Outrage over judge allowing Govt to reopen case for baseless slander
By the Bradley Manning Support Network, July 20, 2013.
In an extremely rare, last-minute move weeks after the government rested its case, military judge Col. Denise Lind allowed prosecutors to expand their rebuttal case, making way for unsupported accusations against PFC Bradley Manning. The late addition far exceeded the usual limits of a simple rebuttal, once again raising supporters’ and journalists’ suspicions about the validity and fairness of the proceedings.
In a cynical move, the government prosecution recalled former Specialist Jihrleah Showman, a supervisor against whom Manning had filed an Equal Opportunity complaint. Following Manning’s complaint, Showman was admonished for her use of homophobic language in conversation and workplace signage. In the years since, she has vied for media appearances, augmented by her own vitriolic Tweets, attacking Manning as well as his supporters. Now, at the eleventh hour, she claims to recall a conversation with the 25-year-old army private in which he allegedly shared anti-American opinions.
According to the defense, Ms. Showman is lending an intentional and inaccurate spin to comments Manning made regarding his refusal to follow any authority blindly as an “automaton” (in Manning’s own words) so that they conform to the prosecution’s characterization of someone disloyal to the United States.
No other witness from the prosecution or defense ever testified that Manning harbored any anti-American sentiments, including Ms. Showman herself during previous trips to the stand in this case. In fact, several witnesses offered just the opposite. Lauren McNamara, with whom Manning chatted socially online, testified that Manning told her that he was “concerned about making sure that everyone, soldiers, marines, contractors, even the local nationals, get home to their families.”
Amnesty International responded to the judge’s failure to dismiss the Aiding the Enemy charge “a travesty of justice,” following up an earlier release calling for the court to dismiss this charge levied with “no basis.” Amnesty’s Senior Director for International Law and Policy called the government’s case around this charge “ludicrous”, noting “The prosecutors in this case, who have a duty to act in the interest of justice, have pushed a theory that making information available on the internet–whether through Wikileaks, in a personal blog posting, or on the website of The New York Times–can amount to ‘aiding the enemy.’”
PFC Manning’s alleged comments came during a routine one-on-one professional conference, the sort that superiors are instructed to document. Although Showman provided written documentation for other similar discussions in this same time frame—apprising Manning of the unit smoking policy, suggesting that he reduce caffeine consumption, and the possibility of her recommending him for “Soldier of the Month”—she failed to assign the same importance to these “newly remembered” comments until after Manning had been arrested on suspicion of sharing classified information with WikiLeaks.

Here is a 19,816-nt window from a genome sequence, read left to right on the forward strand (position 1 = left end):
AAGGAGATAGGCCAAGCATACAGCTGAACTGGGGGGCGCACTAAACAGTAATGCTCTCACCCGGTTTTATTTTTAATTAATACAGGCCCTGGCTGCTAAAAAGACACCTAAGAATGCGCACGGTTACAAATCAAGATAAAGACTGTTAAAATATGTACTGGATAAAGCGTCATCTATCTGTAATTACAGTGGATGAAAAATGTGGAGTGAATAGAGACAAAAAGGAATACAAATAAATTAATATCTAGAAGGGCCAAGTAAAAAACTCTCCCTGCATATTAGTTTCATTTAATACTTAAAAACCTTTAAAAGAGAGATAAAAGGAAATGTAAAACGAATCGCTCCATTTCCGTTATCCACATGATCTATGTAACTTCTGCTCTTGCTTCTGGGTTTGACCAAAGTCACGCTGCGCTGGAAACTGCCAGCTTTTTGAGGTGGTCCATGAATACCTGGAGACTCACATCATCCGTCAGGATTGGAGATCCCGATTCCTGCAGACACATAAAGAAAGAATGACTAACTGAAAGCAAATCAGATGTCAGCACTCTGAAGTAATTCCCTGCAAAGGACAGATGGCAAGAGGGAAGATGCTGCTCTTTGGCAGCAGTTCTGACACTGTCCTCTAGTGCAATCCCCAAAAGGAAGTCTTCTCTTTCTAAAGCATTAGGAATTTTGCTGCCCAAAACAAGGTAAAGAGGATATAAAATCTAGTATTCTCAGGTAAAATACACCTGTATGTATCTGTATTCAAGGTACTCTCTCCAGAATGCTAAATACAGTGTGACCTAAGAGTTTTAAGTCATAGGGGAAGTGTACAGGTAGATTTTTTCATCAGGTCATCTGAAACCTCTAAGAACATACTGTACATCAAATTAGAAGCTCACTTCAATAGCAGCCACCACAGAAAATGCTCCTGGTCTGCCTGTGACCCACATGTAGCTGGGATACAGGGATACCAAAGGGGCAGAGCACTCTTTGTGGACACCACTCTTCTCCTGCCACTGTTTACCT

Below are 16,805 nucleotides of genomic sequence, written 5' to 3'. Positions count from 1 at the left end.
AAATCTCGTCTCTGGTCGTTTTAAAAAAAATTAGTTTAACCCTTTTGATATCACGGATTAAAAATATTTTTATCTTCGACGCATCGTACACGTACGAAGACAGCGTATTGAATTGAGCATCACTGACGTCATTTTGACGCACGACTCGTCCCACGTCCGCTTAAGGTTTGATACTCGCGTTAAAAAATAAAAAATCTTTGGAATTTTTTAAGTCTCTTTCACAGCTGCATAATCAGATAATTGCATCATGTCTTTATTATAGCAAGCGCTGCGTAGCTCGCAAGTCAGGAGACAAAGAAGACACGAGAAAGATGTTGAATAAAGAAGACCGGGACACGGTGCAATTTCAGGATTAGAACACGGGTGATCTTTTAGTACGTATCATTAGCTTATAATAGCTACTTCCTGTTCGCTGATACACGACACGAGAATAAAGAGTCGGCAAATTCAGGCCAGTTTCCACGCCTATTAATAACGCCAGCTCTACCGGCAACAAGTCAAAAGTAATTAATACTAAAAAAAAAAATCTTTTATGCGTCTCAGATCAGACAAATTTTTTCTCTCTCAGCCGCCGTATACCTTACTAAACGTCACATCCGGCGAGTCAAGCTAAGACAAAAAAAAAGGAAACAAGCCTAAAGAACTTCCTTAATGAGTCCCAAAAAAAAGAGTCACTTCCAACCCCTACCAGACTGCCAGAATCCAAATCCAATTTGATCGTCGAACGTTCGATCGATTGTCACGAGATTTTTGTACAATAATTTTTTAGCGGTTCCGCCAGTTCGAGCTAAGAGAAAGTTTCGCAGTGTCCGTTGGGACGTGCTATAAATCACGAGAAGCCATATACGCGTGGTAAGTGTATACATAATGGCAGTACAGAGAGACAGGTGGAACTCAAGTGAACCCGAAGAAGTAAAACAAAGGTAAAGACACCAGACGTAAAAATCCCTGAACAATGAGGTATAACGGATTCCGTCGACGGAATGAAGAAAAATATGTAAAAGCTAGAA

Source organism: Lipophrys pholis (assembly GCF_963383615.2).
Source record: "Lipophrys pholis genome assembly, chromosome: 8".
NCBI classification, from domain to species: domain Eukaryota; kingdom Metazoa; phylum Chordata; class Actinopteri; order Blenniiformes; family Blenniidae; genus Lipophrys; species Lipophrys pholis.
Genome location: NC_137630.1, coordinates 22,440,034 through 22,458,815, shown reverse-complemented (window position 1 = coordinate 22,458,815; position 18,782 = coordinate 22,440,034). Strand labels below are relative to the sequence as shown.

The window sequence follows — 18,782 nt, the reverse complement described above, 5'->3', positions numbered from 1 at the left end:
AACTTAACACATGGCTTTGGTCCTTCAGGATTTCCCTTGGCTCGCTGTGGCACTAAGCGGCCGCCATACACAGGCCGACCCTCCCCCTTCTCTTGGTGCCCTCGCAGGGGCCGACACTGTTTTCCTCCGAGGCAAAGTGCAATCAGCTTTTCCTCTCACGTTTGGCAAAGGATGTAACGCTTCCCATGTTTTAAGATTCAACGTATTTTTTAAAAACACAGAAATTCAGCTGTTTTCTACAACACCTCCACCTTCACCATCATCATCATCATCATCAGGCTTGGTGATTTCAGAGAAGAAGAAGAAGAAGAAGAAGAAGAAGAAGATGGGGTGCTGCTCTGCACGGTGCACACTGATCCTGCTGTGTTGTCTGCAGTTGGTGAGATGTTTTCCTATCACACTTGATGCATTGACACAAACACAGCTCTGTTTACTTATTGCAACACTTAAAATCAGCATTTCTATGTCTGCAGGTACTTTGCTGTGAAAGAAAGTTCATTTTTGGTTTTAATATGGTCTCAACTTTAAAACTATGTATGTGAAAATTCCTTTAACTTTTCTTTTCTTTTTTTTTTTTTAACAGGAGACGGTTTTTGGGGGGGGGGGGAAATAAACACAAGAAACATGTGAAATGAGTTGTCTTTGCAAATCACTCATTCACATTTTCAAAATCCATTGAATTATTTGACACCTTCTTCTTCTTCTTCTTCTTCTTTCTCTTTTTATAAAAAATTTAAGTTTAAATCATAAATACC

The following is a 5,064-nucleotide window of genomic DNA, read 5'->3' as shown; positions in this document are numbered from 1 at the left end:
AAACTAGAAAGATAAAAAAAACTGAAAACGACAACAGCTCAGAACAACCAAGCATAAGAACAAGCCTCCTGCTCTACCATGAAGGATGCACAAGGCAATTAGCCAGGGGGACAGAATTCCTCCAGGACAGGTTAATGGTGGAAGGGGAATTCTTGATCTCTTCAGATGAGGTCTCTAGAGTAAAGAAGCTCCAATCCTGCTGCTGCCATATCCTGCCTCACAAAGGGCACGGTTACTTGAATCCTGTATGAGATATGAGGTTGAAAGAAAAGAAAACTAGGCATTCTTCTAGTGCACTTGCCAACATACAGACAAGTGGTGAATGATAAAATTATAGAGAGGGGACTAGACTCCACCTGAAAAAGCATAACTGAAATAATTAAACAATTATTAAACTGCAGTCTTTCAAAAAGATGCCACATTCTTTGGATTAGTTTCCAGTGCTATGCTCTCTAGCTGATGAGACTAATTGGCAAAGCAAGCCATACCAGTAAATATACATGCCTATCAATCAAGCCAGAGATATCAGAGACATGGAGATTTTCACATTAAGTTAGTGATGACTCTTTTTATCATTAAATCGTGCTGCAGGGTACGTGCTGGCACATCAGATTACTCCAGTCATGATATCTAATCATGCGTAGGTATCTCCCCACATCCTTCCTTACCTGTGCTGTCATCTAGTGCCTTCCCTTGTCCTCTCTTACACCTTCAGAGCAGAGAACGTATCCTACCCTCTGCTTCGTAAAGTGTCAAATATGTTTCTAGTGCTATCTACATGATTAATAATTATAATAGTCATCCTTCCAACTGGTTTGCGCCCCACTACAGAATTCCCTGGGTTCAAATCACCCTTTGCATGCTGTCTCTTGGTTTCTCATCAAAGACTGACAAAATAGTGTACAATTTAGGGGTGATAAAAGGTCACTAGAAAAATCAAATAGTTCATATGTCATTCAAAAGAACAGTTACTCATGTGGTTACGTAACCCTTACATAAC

Showman asserted that she had verbally informed her own superior, then Master Sergeant Paul Adkins, of these alleged comments. Adkins, however, did not corroborate her version of events when he testified later in the afternoon. After numerous sworn statements declaring that he could not recall Showman reporting such incidents, Adkins did eventually sign one written by his lawyer in June 2011. This later statement came as part of Adkins’ appeal to the Army having reduced his rank after Manning was arrested, claiming that he had reported such an incident up the chain of command. In all previous declarations, which Adkins himself wrote and signed, there is no mention of disloyal or anti-American statements.
Other superiors in Manning’s chain, such as Chief Warrant Officer Kyle Balonek, testified he had never heard about this allegation, and that he would expect any incident of this sort to have been documented in writing. In fact, this controversial testimony comes only after a defense motion articulated the prosecution’s lack of evidence to support its “Aiding the enemy” charge against Manning, and after several witnesses testified that Manning never displayed any anti-American sentiments.
Given that Showman’s latest testimony contradicts that of every other witness in this trial, including her own earlier statements, it remains to be seen how much weight military judge Colonel Denise Lind will place in this unconventional addition to the court record.
Supporters of PFC Manning, however, are taking action around the world on July 27 to state the actual facts presented in this case: PFC Bradley Manning is a whistle-blower who intended, and accomplished, serving the public good. In Washington DC, supporters will converge at Fort McNair on July 26 to appeal directly to the Convening Authority of this trial, Maj. Gen. Jeffrey Buchanan, to free Bradley Manning. A full page in The New York Times next week will declare, “We are Bradley Manning — We will not relent until this American hero is free.”